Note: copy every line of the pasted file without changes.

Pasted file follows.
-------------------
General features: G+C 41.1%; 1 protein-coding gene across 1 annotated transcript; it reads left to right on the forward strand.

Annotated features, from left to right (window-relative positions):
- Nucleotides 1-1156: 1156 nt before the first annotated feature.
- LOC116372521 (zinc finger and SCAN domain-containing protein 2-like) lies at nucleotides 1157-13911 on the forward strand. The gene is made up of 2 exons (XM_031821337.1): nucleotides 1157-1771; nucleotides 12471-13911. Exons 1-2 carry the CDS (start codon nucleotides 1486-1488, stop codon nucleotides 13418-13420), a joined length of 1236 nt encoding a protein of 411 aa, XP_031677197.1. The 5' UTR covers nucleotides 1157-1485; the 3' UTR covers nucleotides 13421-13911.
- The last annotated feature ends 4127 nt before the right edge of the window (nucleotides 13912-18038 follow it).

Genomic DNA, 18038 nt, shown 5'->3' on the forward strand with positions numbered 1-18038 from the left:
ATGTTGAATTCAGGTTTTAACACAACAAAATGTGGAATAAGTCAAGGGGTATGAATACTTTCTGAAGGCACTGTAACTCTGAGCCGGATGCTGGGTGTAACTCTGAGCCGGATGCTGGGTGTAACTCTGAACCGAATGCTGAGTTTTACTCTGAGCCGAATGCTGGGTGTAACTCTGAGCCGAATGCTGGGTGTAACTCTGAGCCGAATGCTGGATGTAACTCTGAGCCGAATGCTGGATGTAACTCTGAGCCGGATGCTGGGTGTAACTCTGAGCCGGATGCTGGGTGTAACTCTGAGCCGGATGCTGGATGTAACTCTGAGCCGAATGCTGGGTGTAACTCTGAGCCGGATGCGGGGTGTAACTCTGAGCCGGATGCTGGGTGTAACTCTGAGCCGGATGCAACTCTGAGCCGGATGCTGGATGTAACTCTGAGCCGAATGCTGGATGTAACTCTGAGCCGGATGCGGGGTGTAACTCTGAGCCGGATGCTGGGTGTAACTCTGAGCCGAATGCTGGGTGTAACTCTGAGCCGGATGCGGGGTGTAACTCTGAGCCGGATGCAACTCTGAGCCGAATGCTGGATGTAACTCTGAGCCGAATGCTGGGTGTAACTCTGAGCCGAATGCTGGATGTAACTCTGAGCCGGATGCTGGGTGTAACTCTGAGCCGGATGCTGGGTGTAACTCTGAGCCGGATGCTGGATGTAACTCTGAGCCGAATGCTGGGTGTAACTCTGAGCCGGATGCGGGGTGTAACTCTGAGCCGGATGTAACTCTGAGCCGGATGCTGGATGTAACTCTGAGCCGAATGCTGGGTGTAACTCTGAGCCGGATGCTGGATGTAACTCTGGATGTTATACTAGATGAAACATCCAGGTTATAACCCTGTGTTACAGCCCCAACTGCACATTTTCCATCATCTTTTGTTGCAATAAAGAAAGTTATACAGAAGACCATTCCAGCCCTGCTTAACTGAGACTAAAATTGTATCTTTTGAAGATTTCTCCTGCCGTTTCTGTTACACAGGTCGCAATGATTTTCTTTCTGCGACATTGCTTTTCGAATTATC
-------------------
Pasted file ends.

General features: G+C 41.1%; 1 protein-coding gene across 1 annotated transcript; it reads left to right on the forward strand.

Annotated features, from left to right (window-relative positions):
- Nucleotides 1-1156: 1156 nt before the first annotated feature.
- LOC116372521 (zinc finger and SCAN domain-containing protein 2-like) lies at nucleotides 1157-13911 on the forward strand. The gene is made up of 2 exons (XM_031821337.1): nucleotides 1157-1771; nucleotides 12471-13911. Exons 1-2 carry the CDS (start codon nucleotides 1486-1488, stop codon nucleotides 13418-13420), a joined length of 1236 nt encoding a protein of 411 aa, XP_031677197.1. The 5' UTR covers nucleotides 1157-1485; the 3' UTR covers nucleotides 13421-13911.
- The last annotated feature ends 4127 nt before the right edge of the window (nucleotides 13912-18038 follow it).

Genomic DNA, 18038 nt, shown 5'->3' on the forward strand with positions numbered 1-18038 from the left:
ATGTTGAATTCAGGTTTTAACACAACAAAATGTGGAATAAGTCAAGGGGTATGAATACTTTCTGAAGGCACTGTAACTCTGAGCCGGATGCTGGGTGTAACTCTGAGCCGGATGCTGGGTGTAACTCTGAACCGAATGCTGAGTTTTACTCTGAGCCGAATGCTGGGTGTAACTCTGAGCCGAATGCTGGGTGTAACTCTGAGCCGAATGCTGGATGTAACTCTGAGCCGAATGCTGGATGTAACTCTGAGCCGGATGCTGGGTGTAACTCTGAGCCGGATGCTGGGTGTAACTCTGAGCCGGATGCTGGATGTAACTCTGAGCCGAATGCTGGGTGTAACTCTGAGCCGGATGCGGGGTGTAACTCTGAGCCGGATGCTGGGTGTAACTCTGAGCCGGATGCAACTCTGAGCCGGATGCTGGATGTAACTCTGAGCCGAATGCTGGATGTAACTCTGAGCCGGATGCGGGGTGTAACTCTGAGCCGGATGCTGGGTGTAACTCTGAGCCGAATGCTGGGTGTAACTCTGAGCCGGATGCGGGGTGTAACTCTGAGCCGGATGCAACTCTGAGCCGAATGCTGGATGTAACTCTGAGCCGAATGCTGGGTGTAACTCTGAGCCGAATGCTGGATGTAACTCTGAGCCGGATGCTGGGTGTAACTCTGAGCCGGATGCTGGGTGTAACTCTGAGCCGGATGCTGGATGTAACTCTGAGCCGAATGCTGGGTGTAACTCTGAGCCGGATGCGGGGTGTAACTCTGAGCCGGATGTAACTCTGAGCCGGATGCTGGATGTAACTCTGAGCCGAATGCTGGGTGTAACTCTGAGCCGGATGCTGGATGTAACTCTGGATGTTATACTAGATGAAACATCCAGGTTATAACCCTGTGTTACAGCCCCAACTGCACATTTTCCATCATCTTTTGTTGCAATAAAGAAAGTTATACAGAAGACCATTCCAGCCCTGCTTAACTGAGACTAAAATTGTATCTTTTGAAGATTTCTCCTGCCGTTTCTGTTACACAGGTCGCAATGATTTTCTTTCTGCGACATTGCTTTTCGAATTATC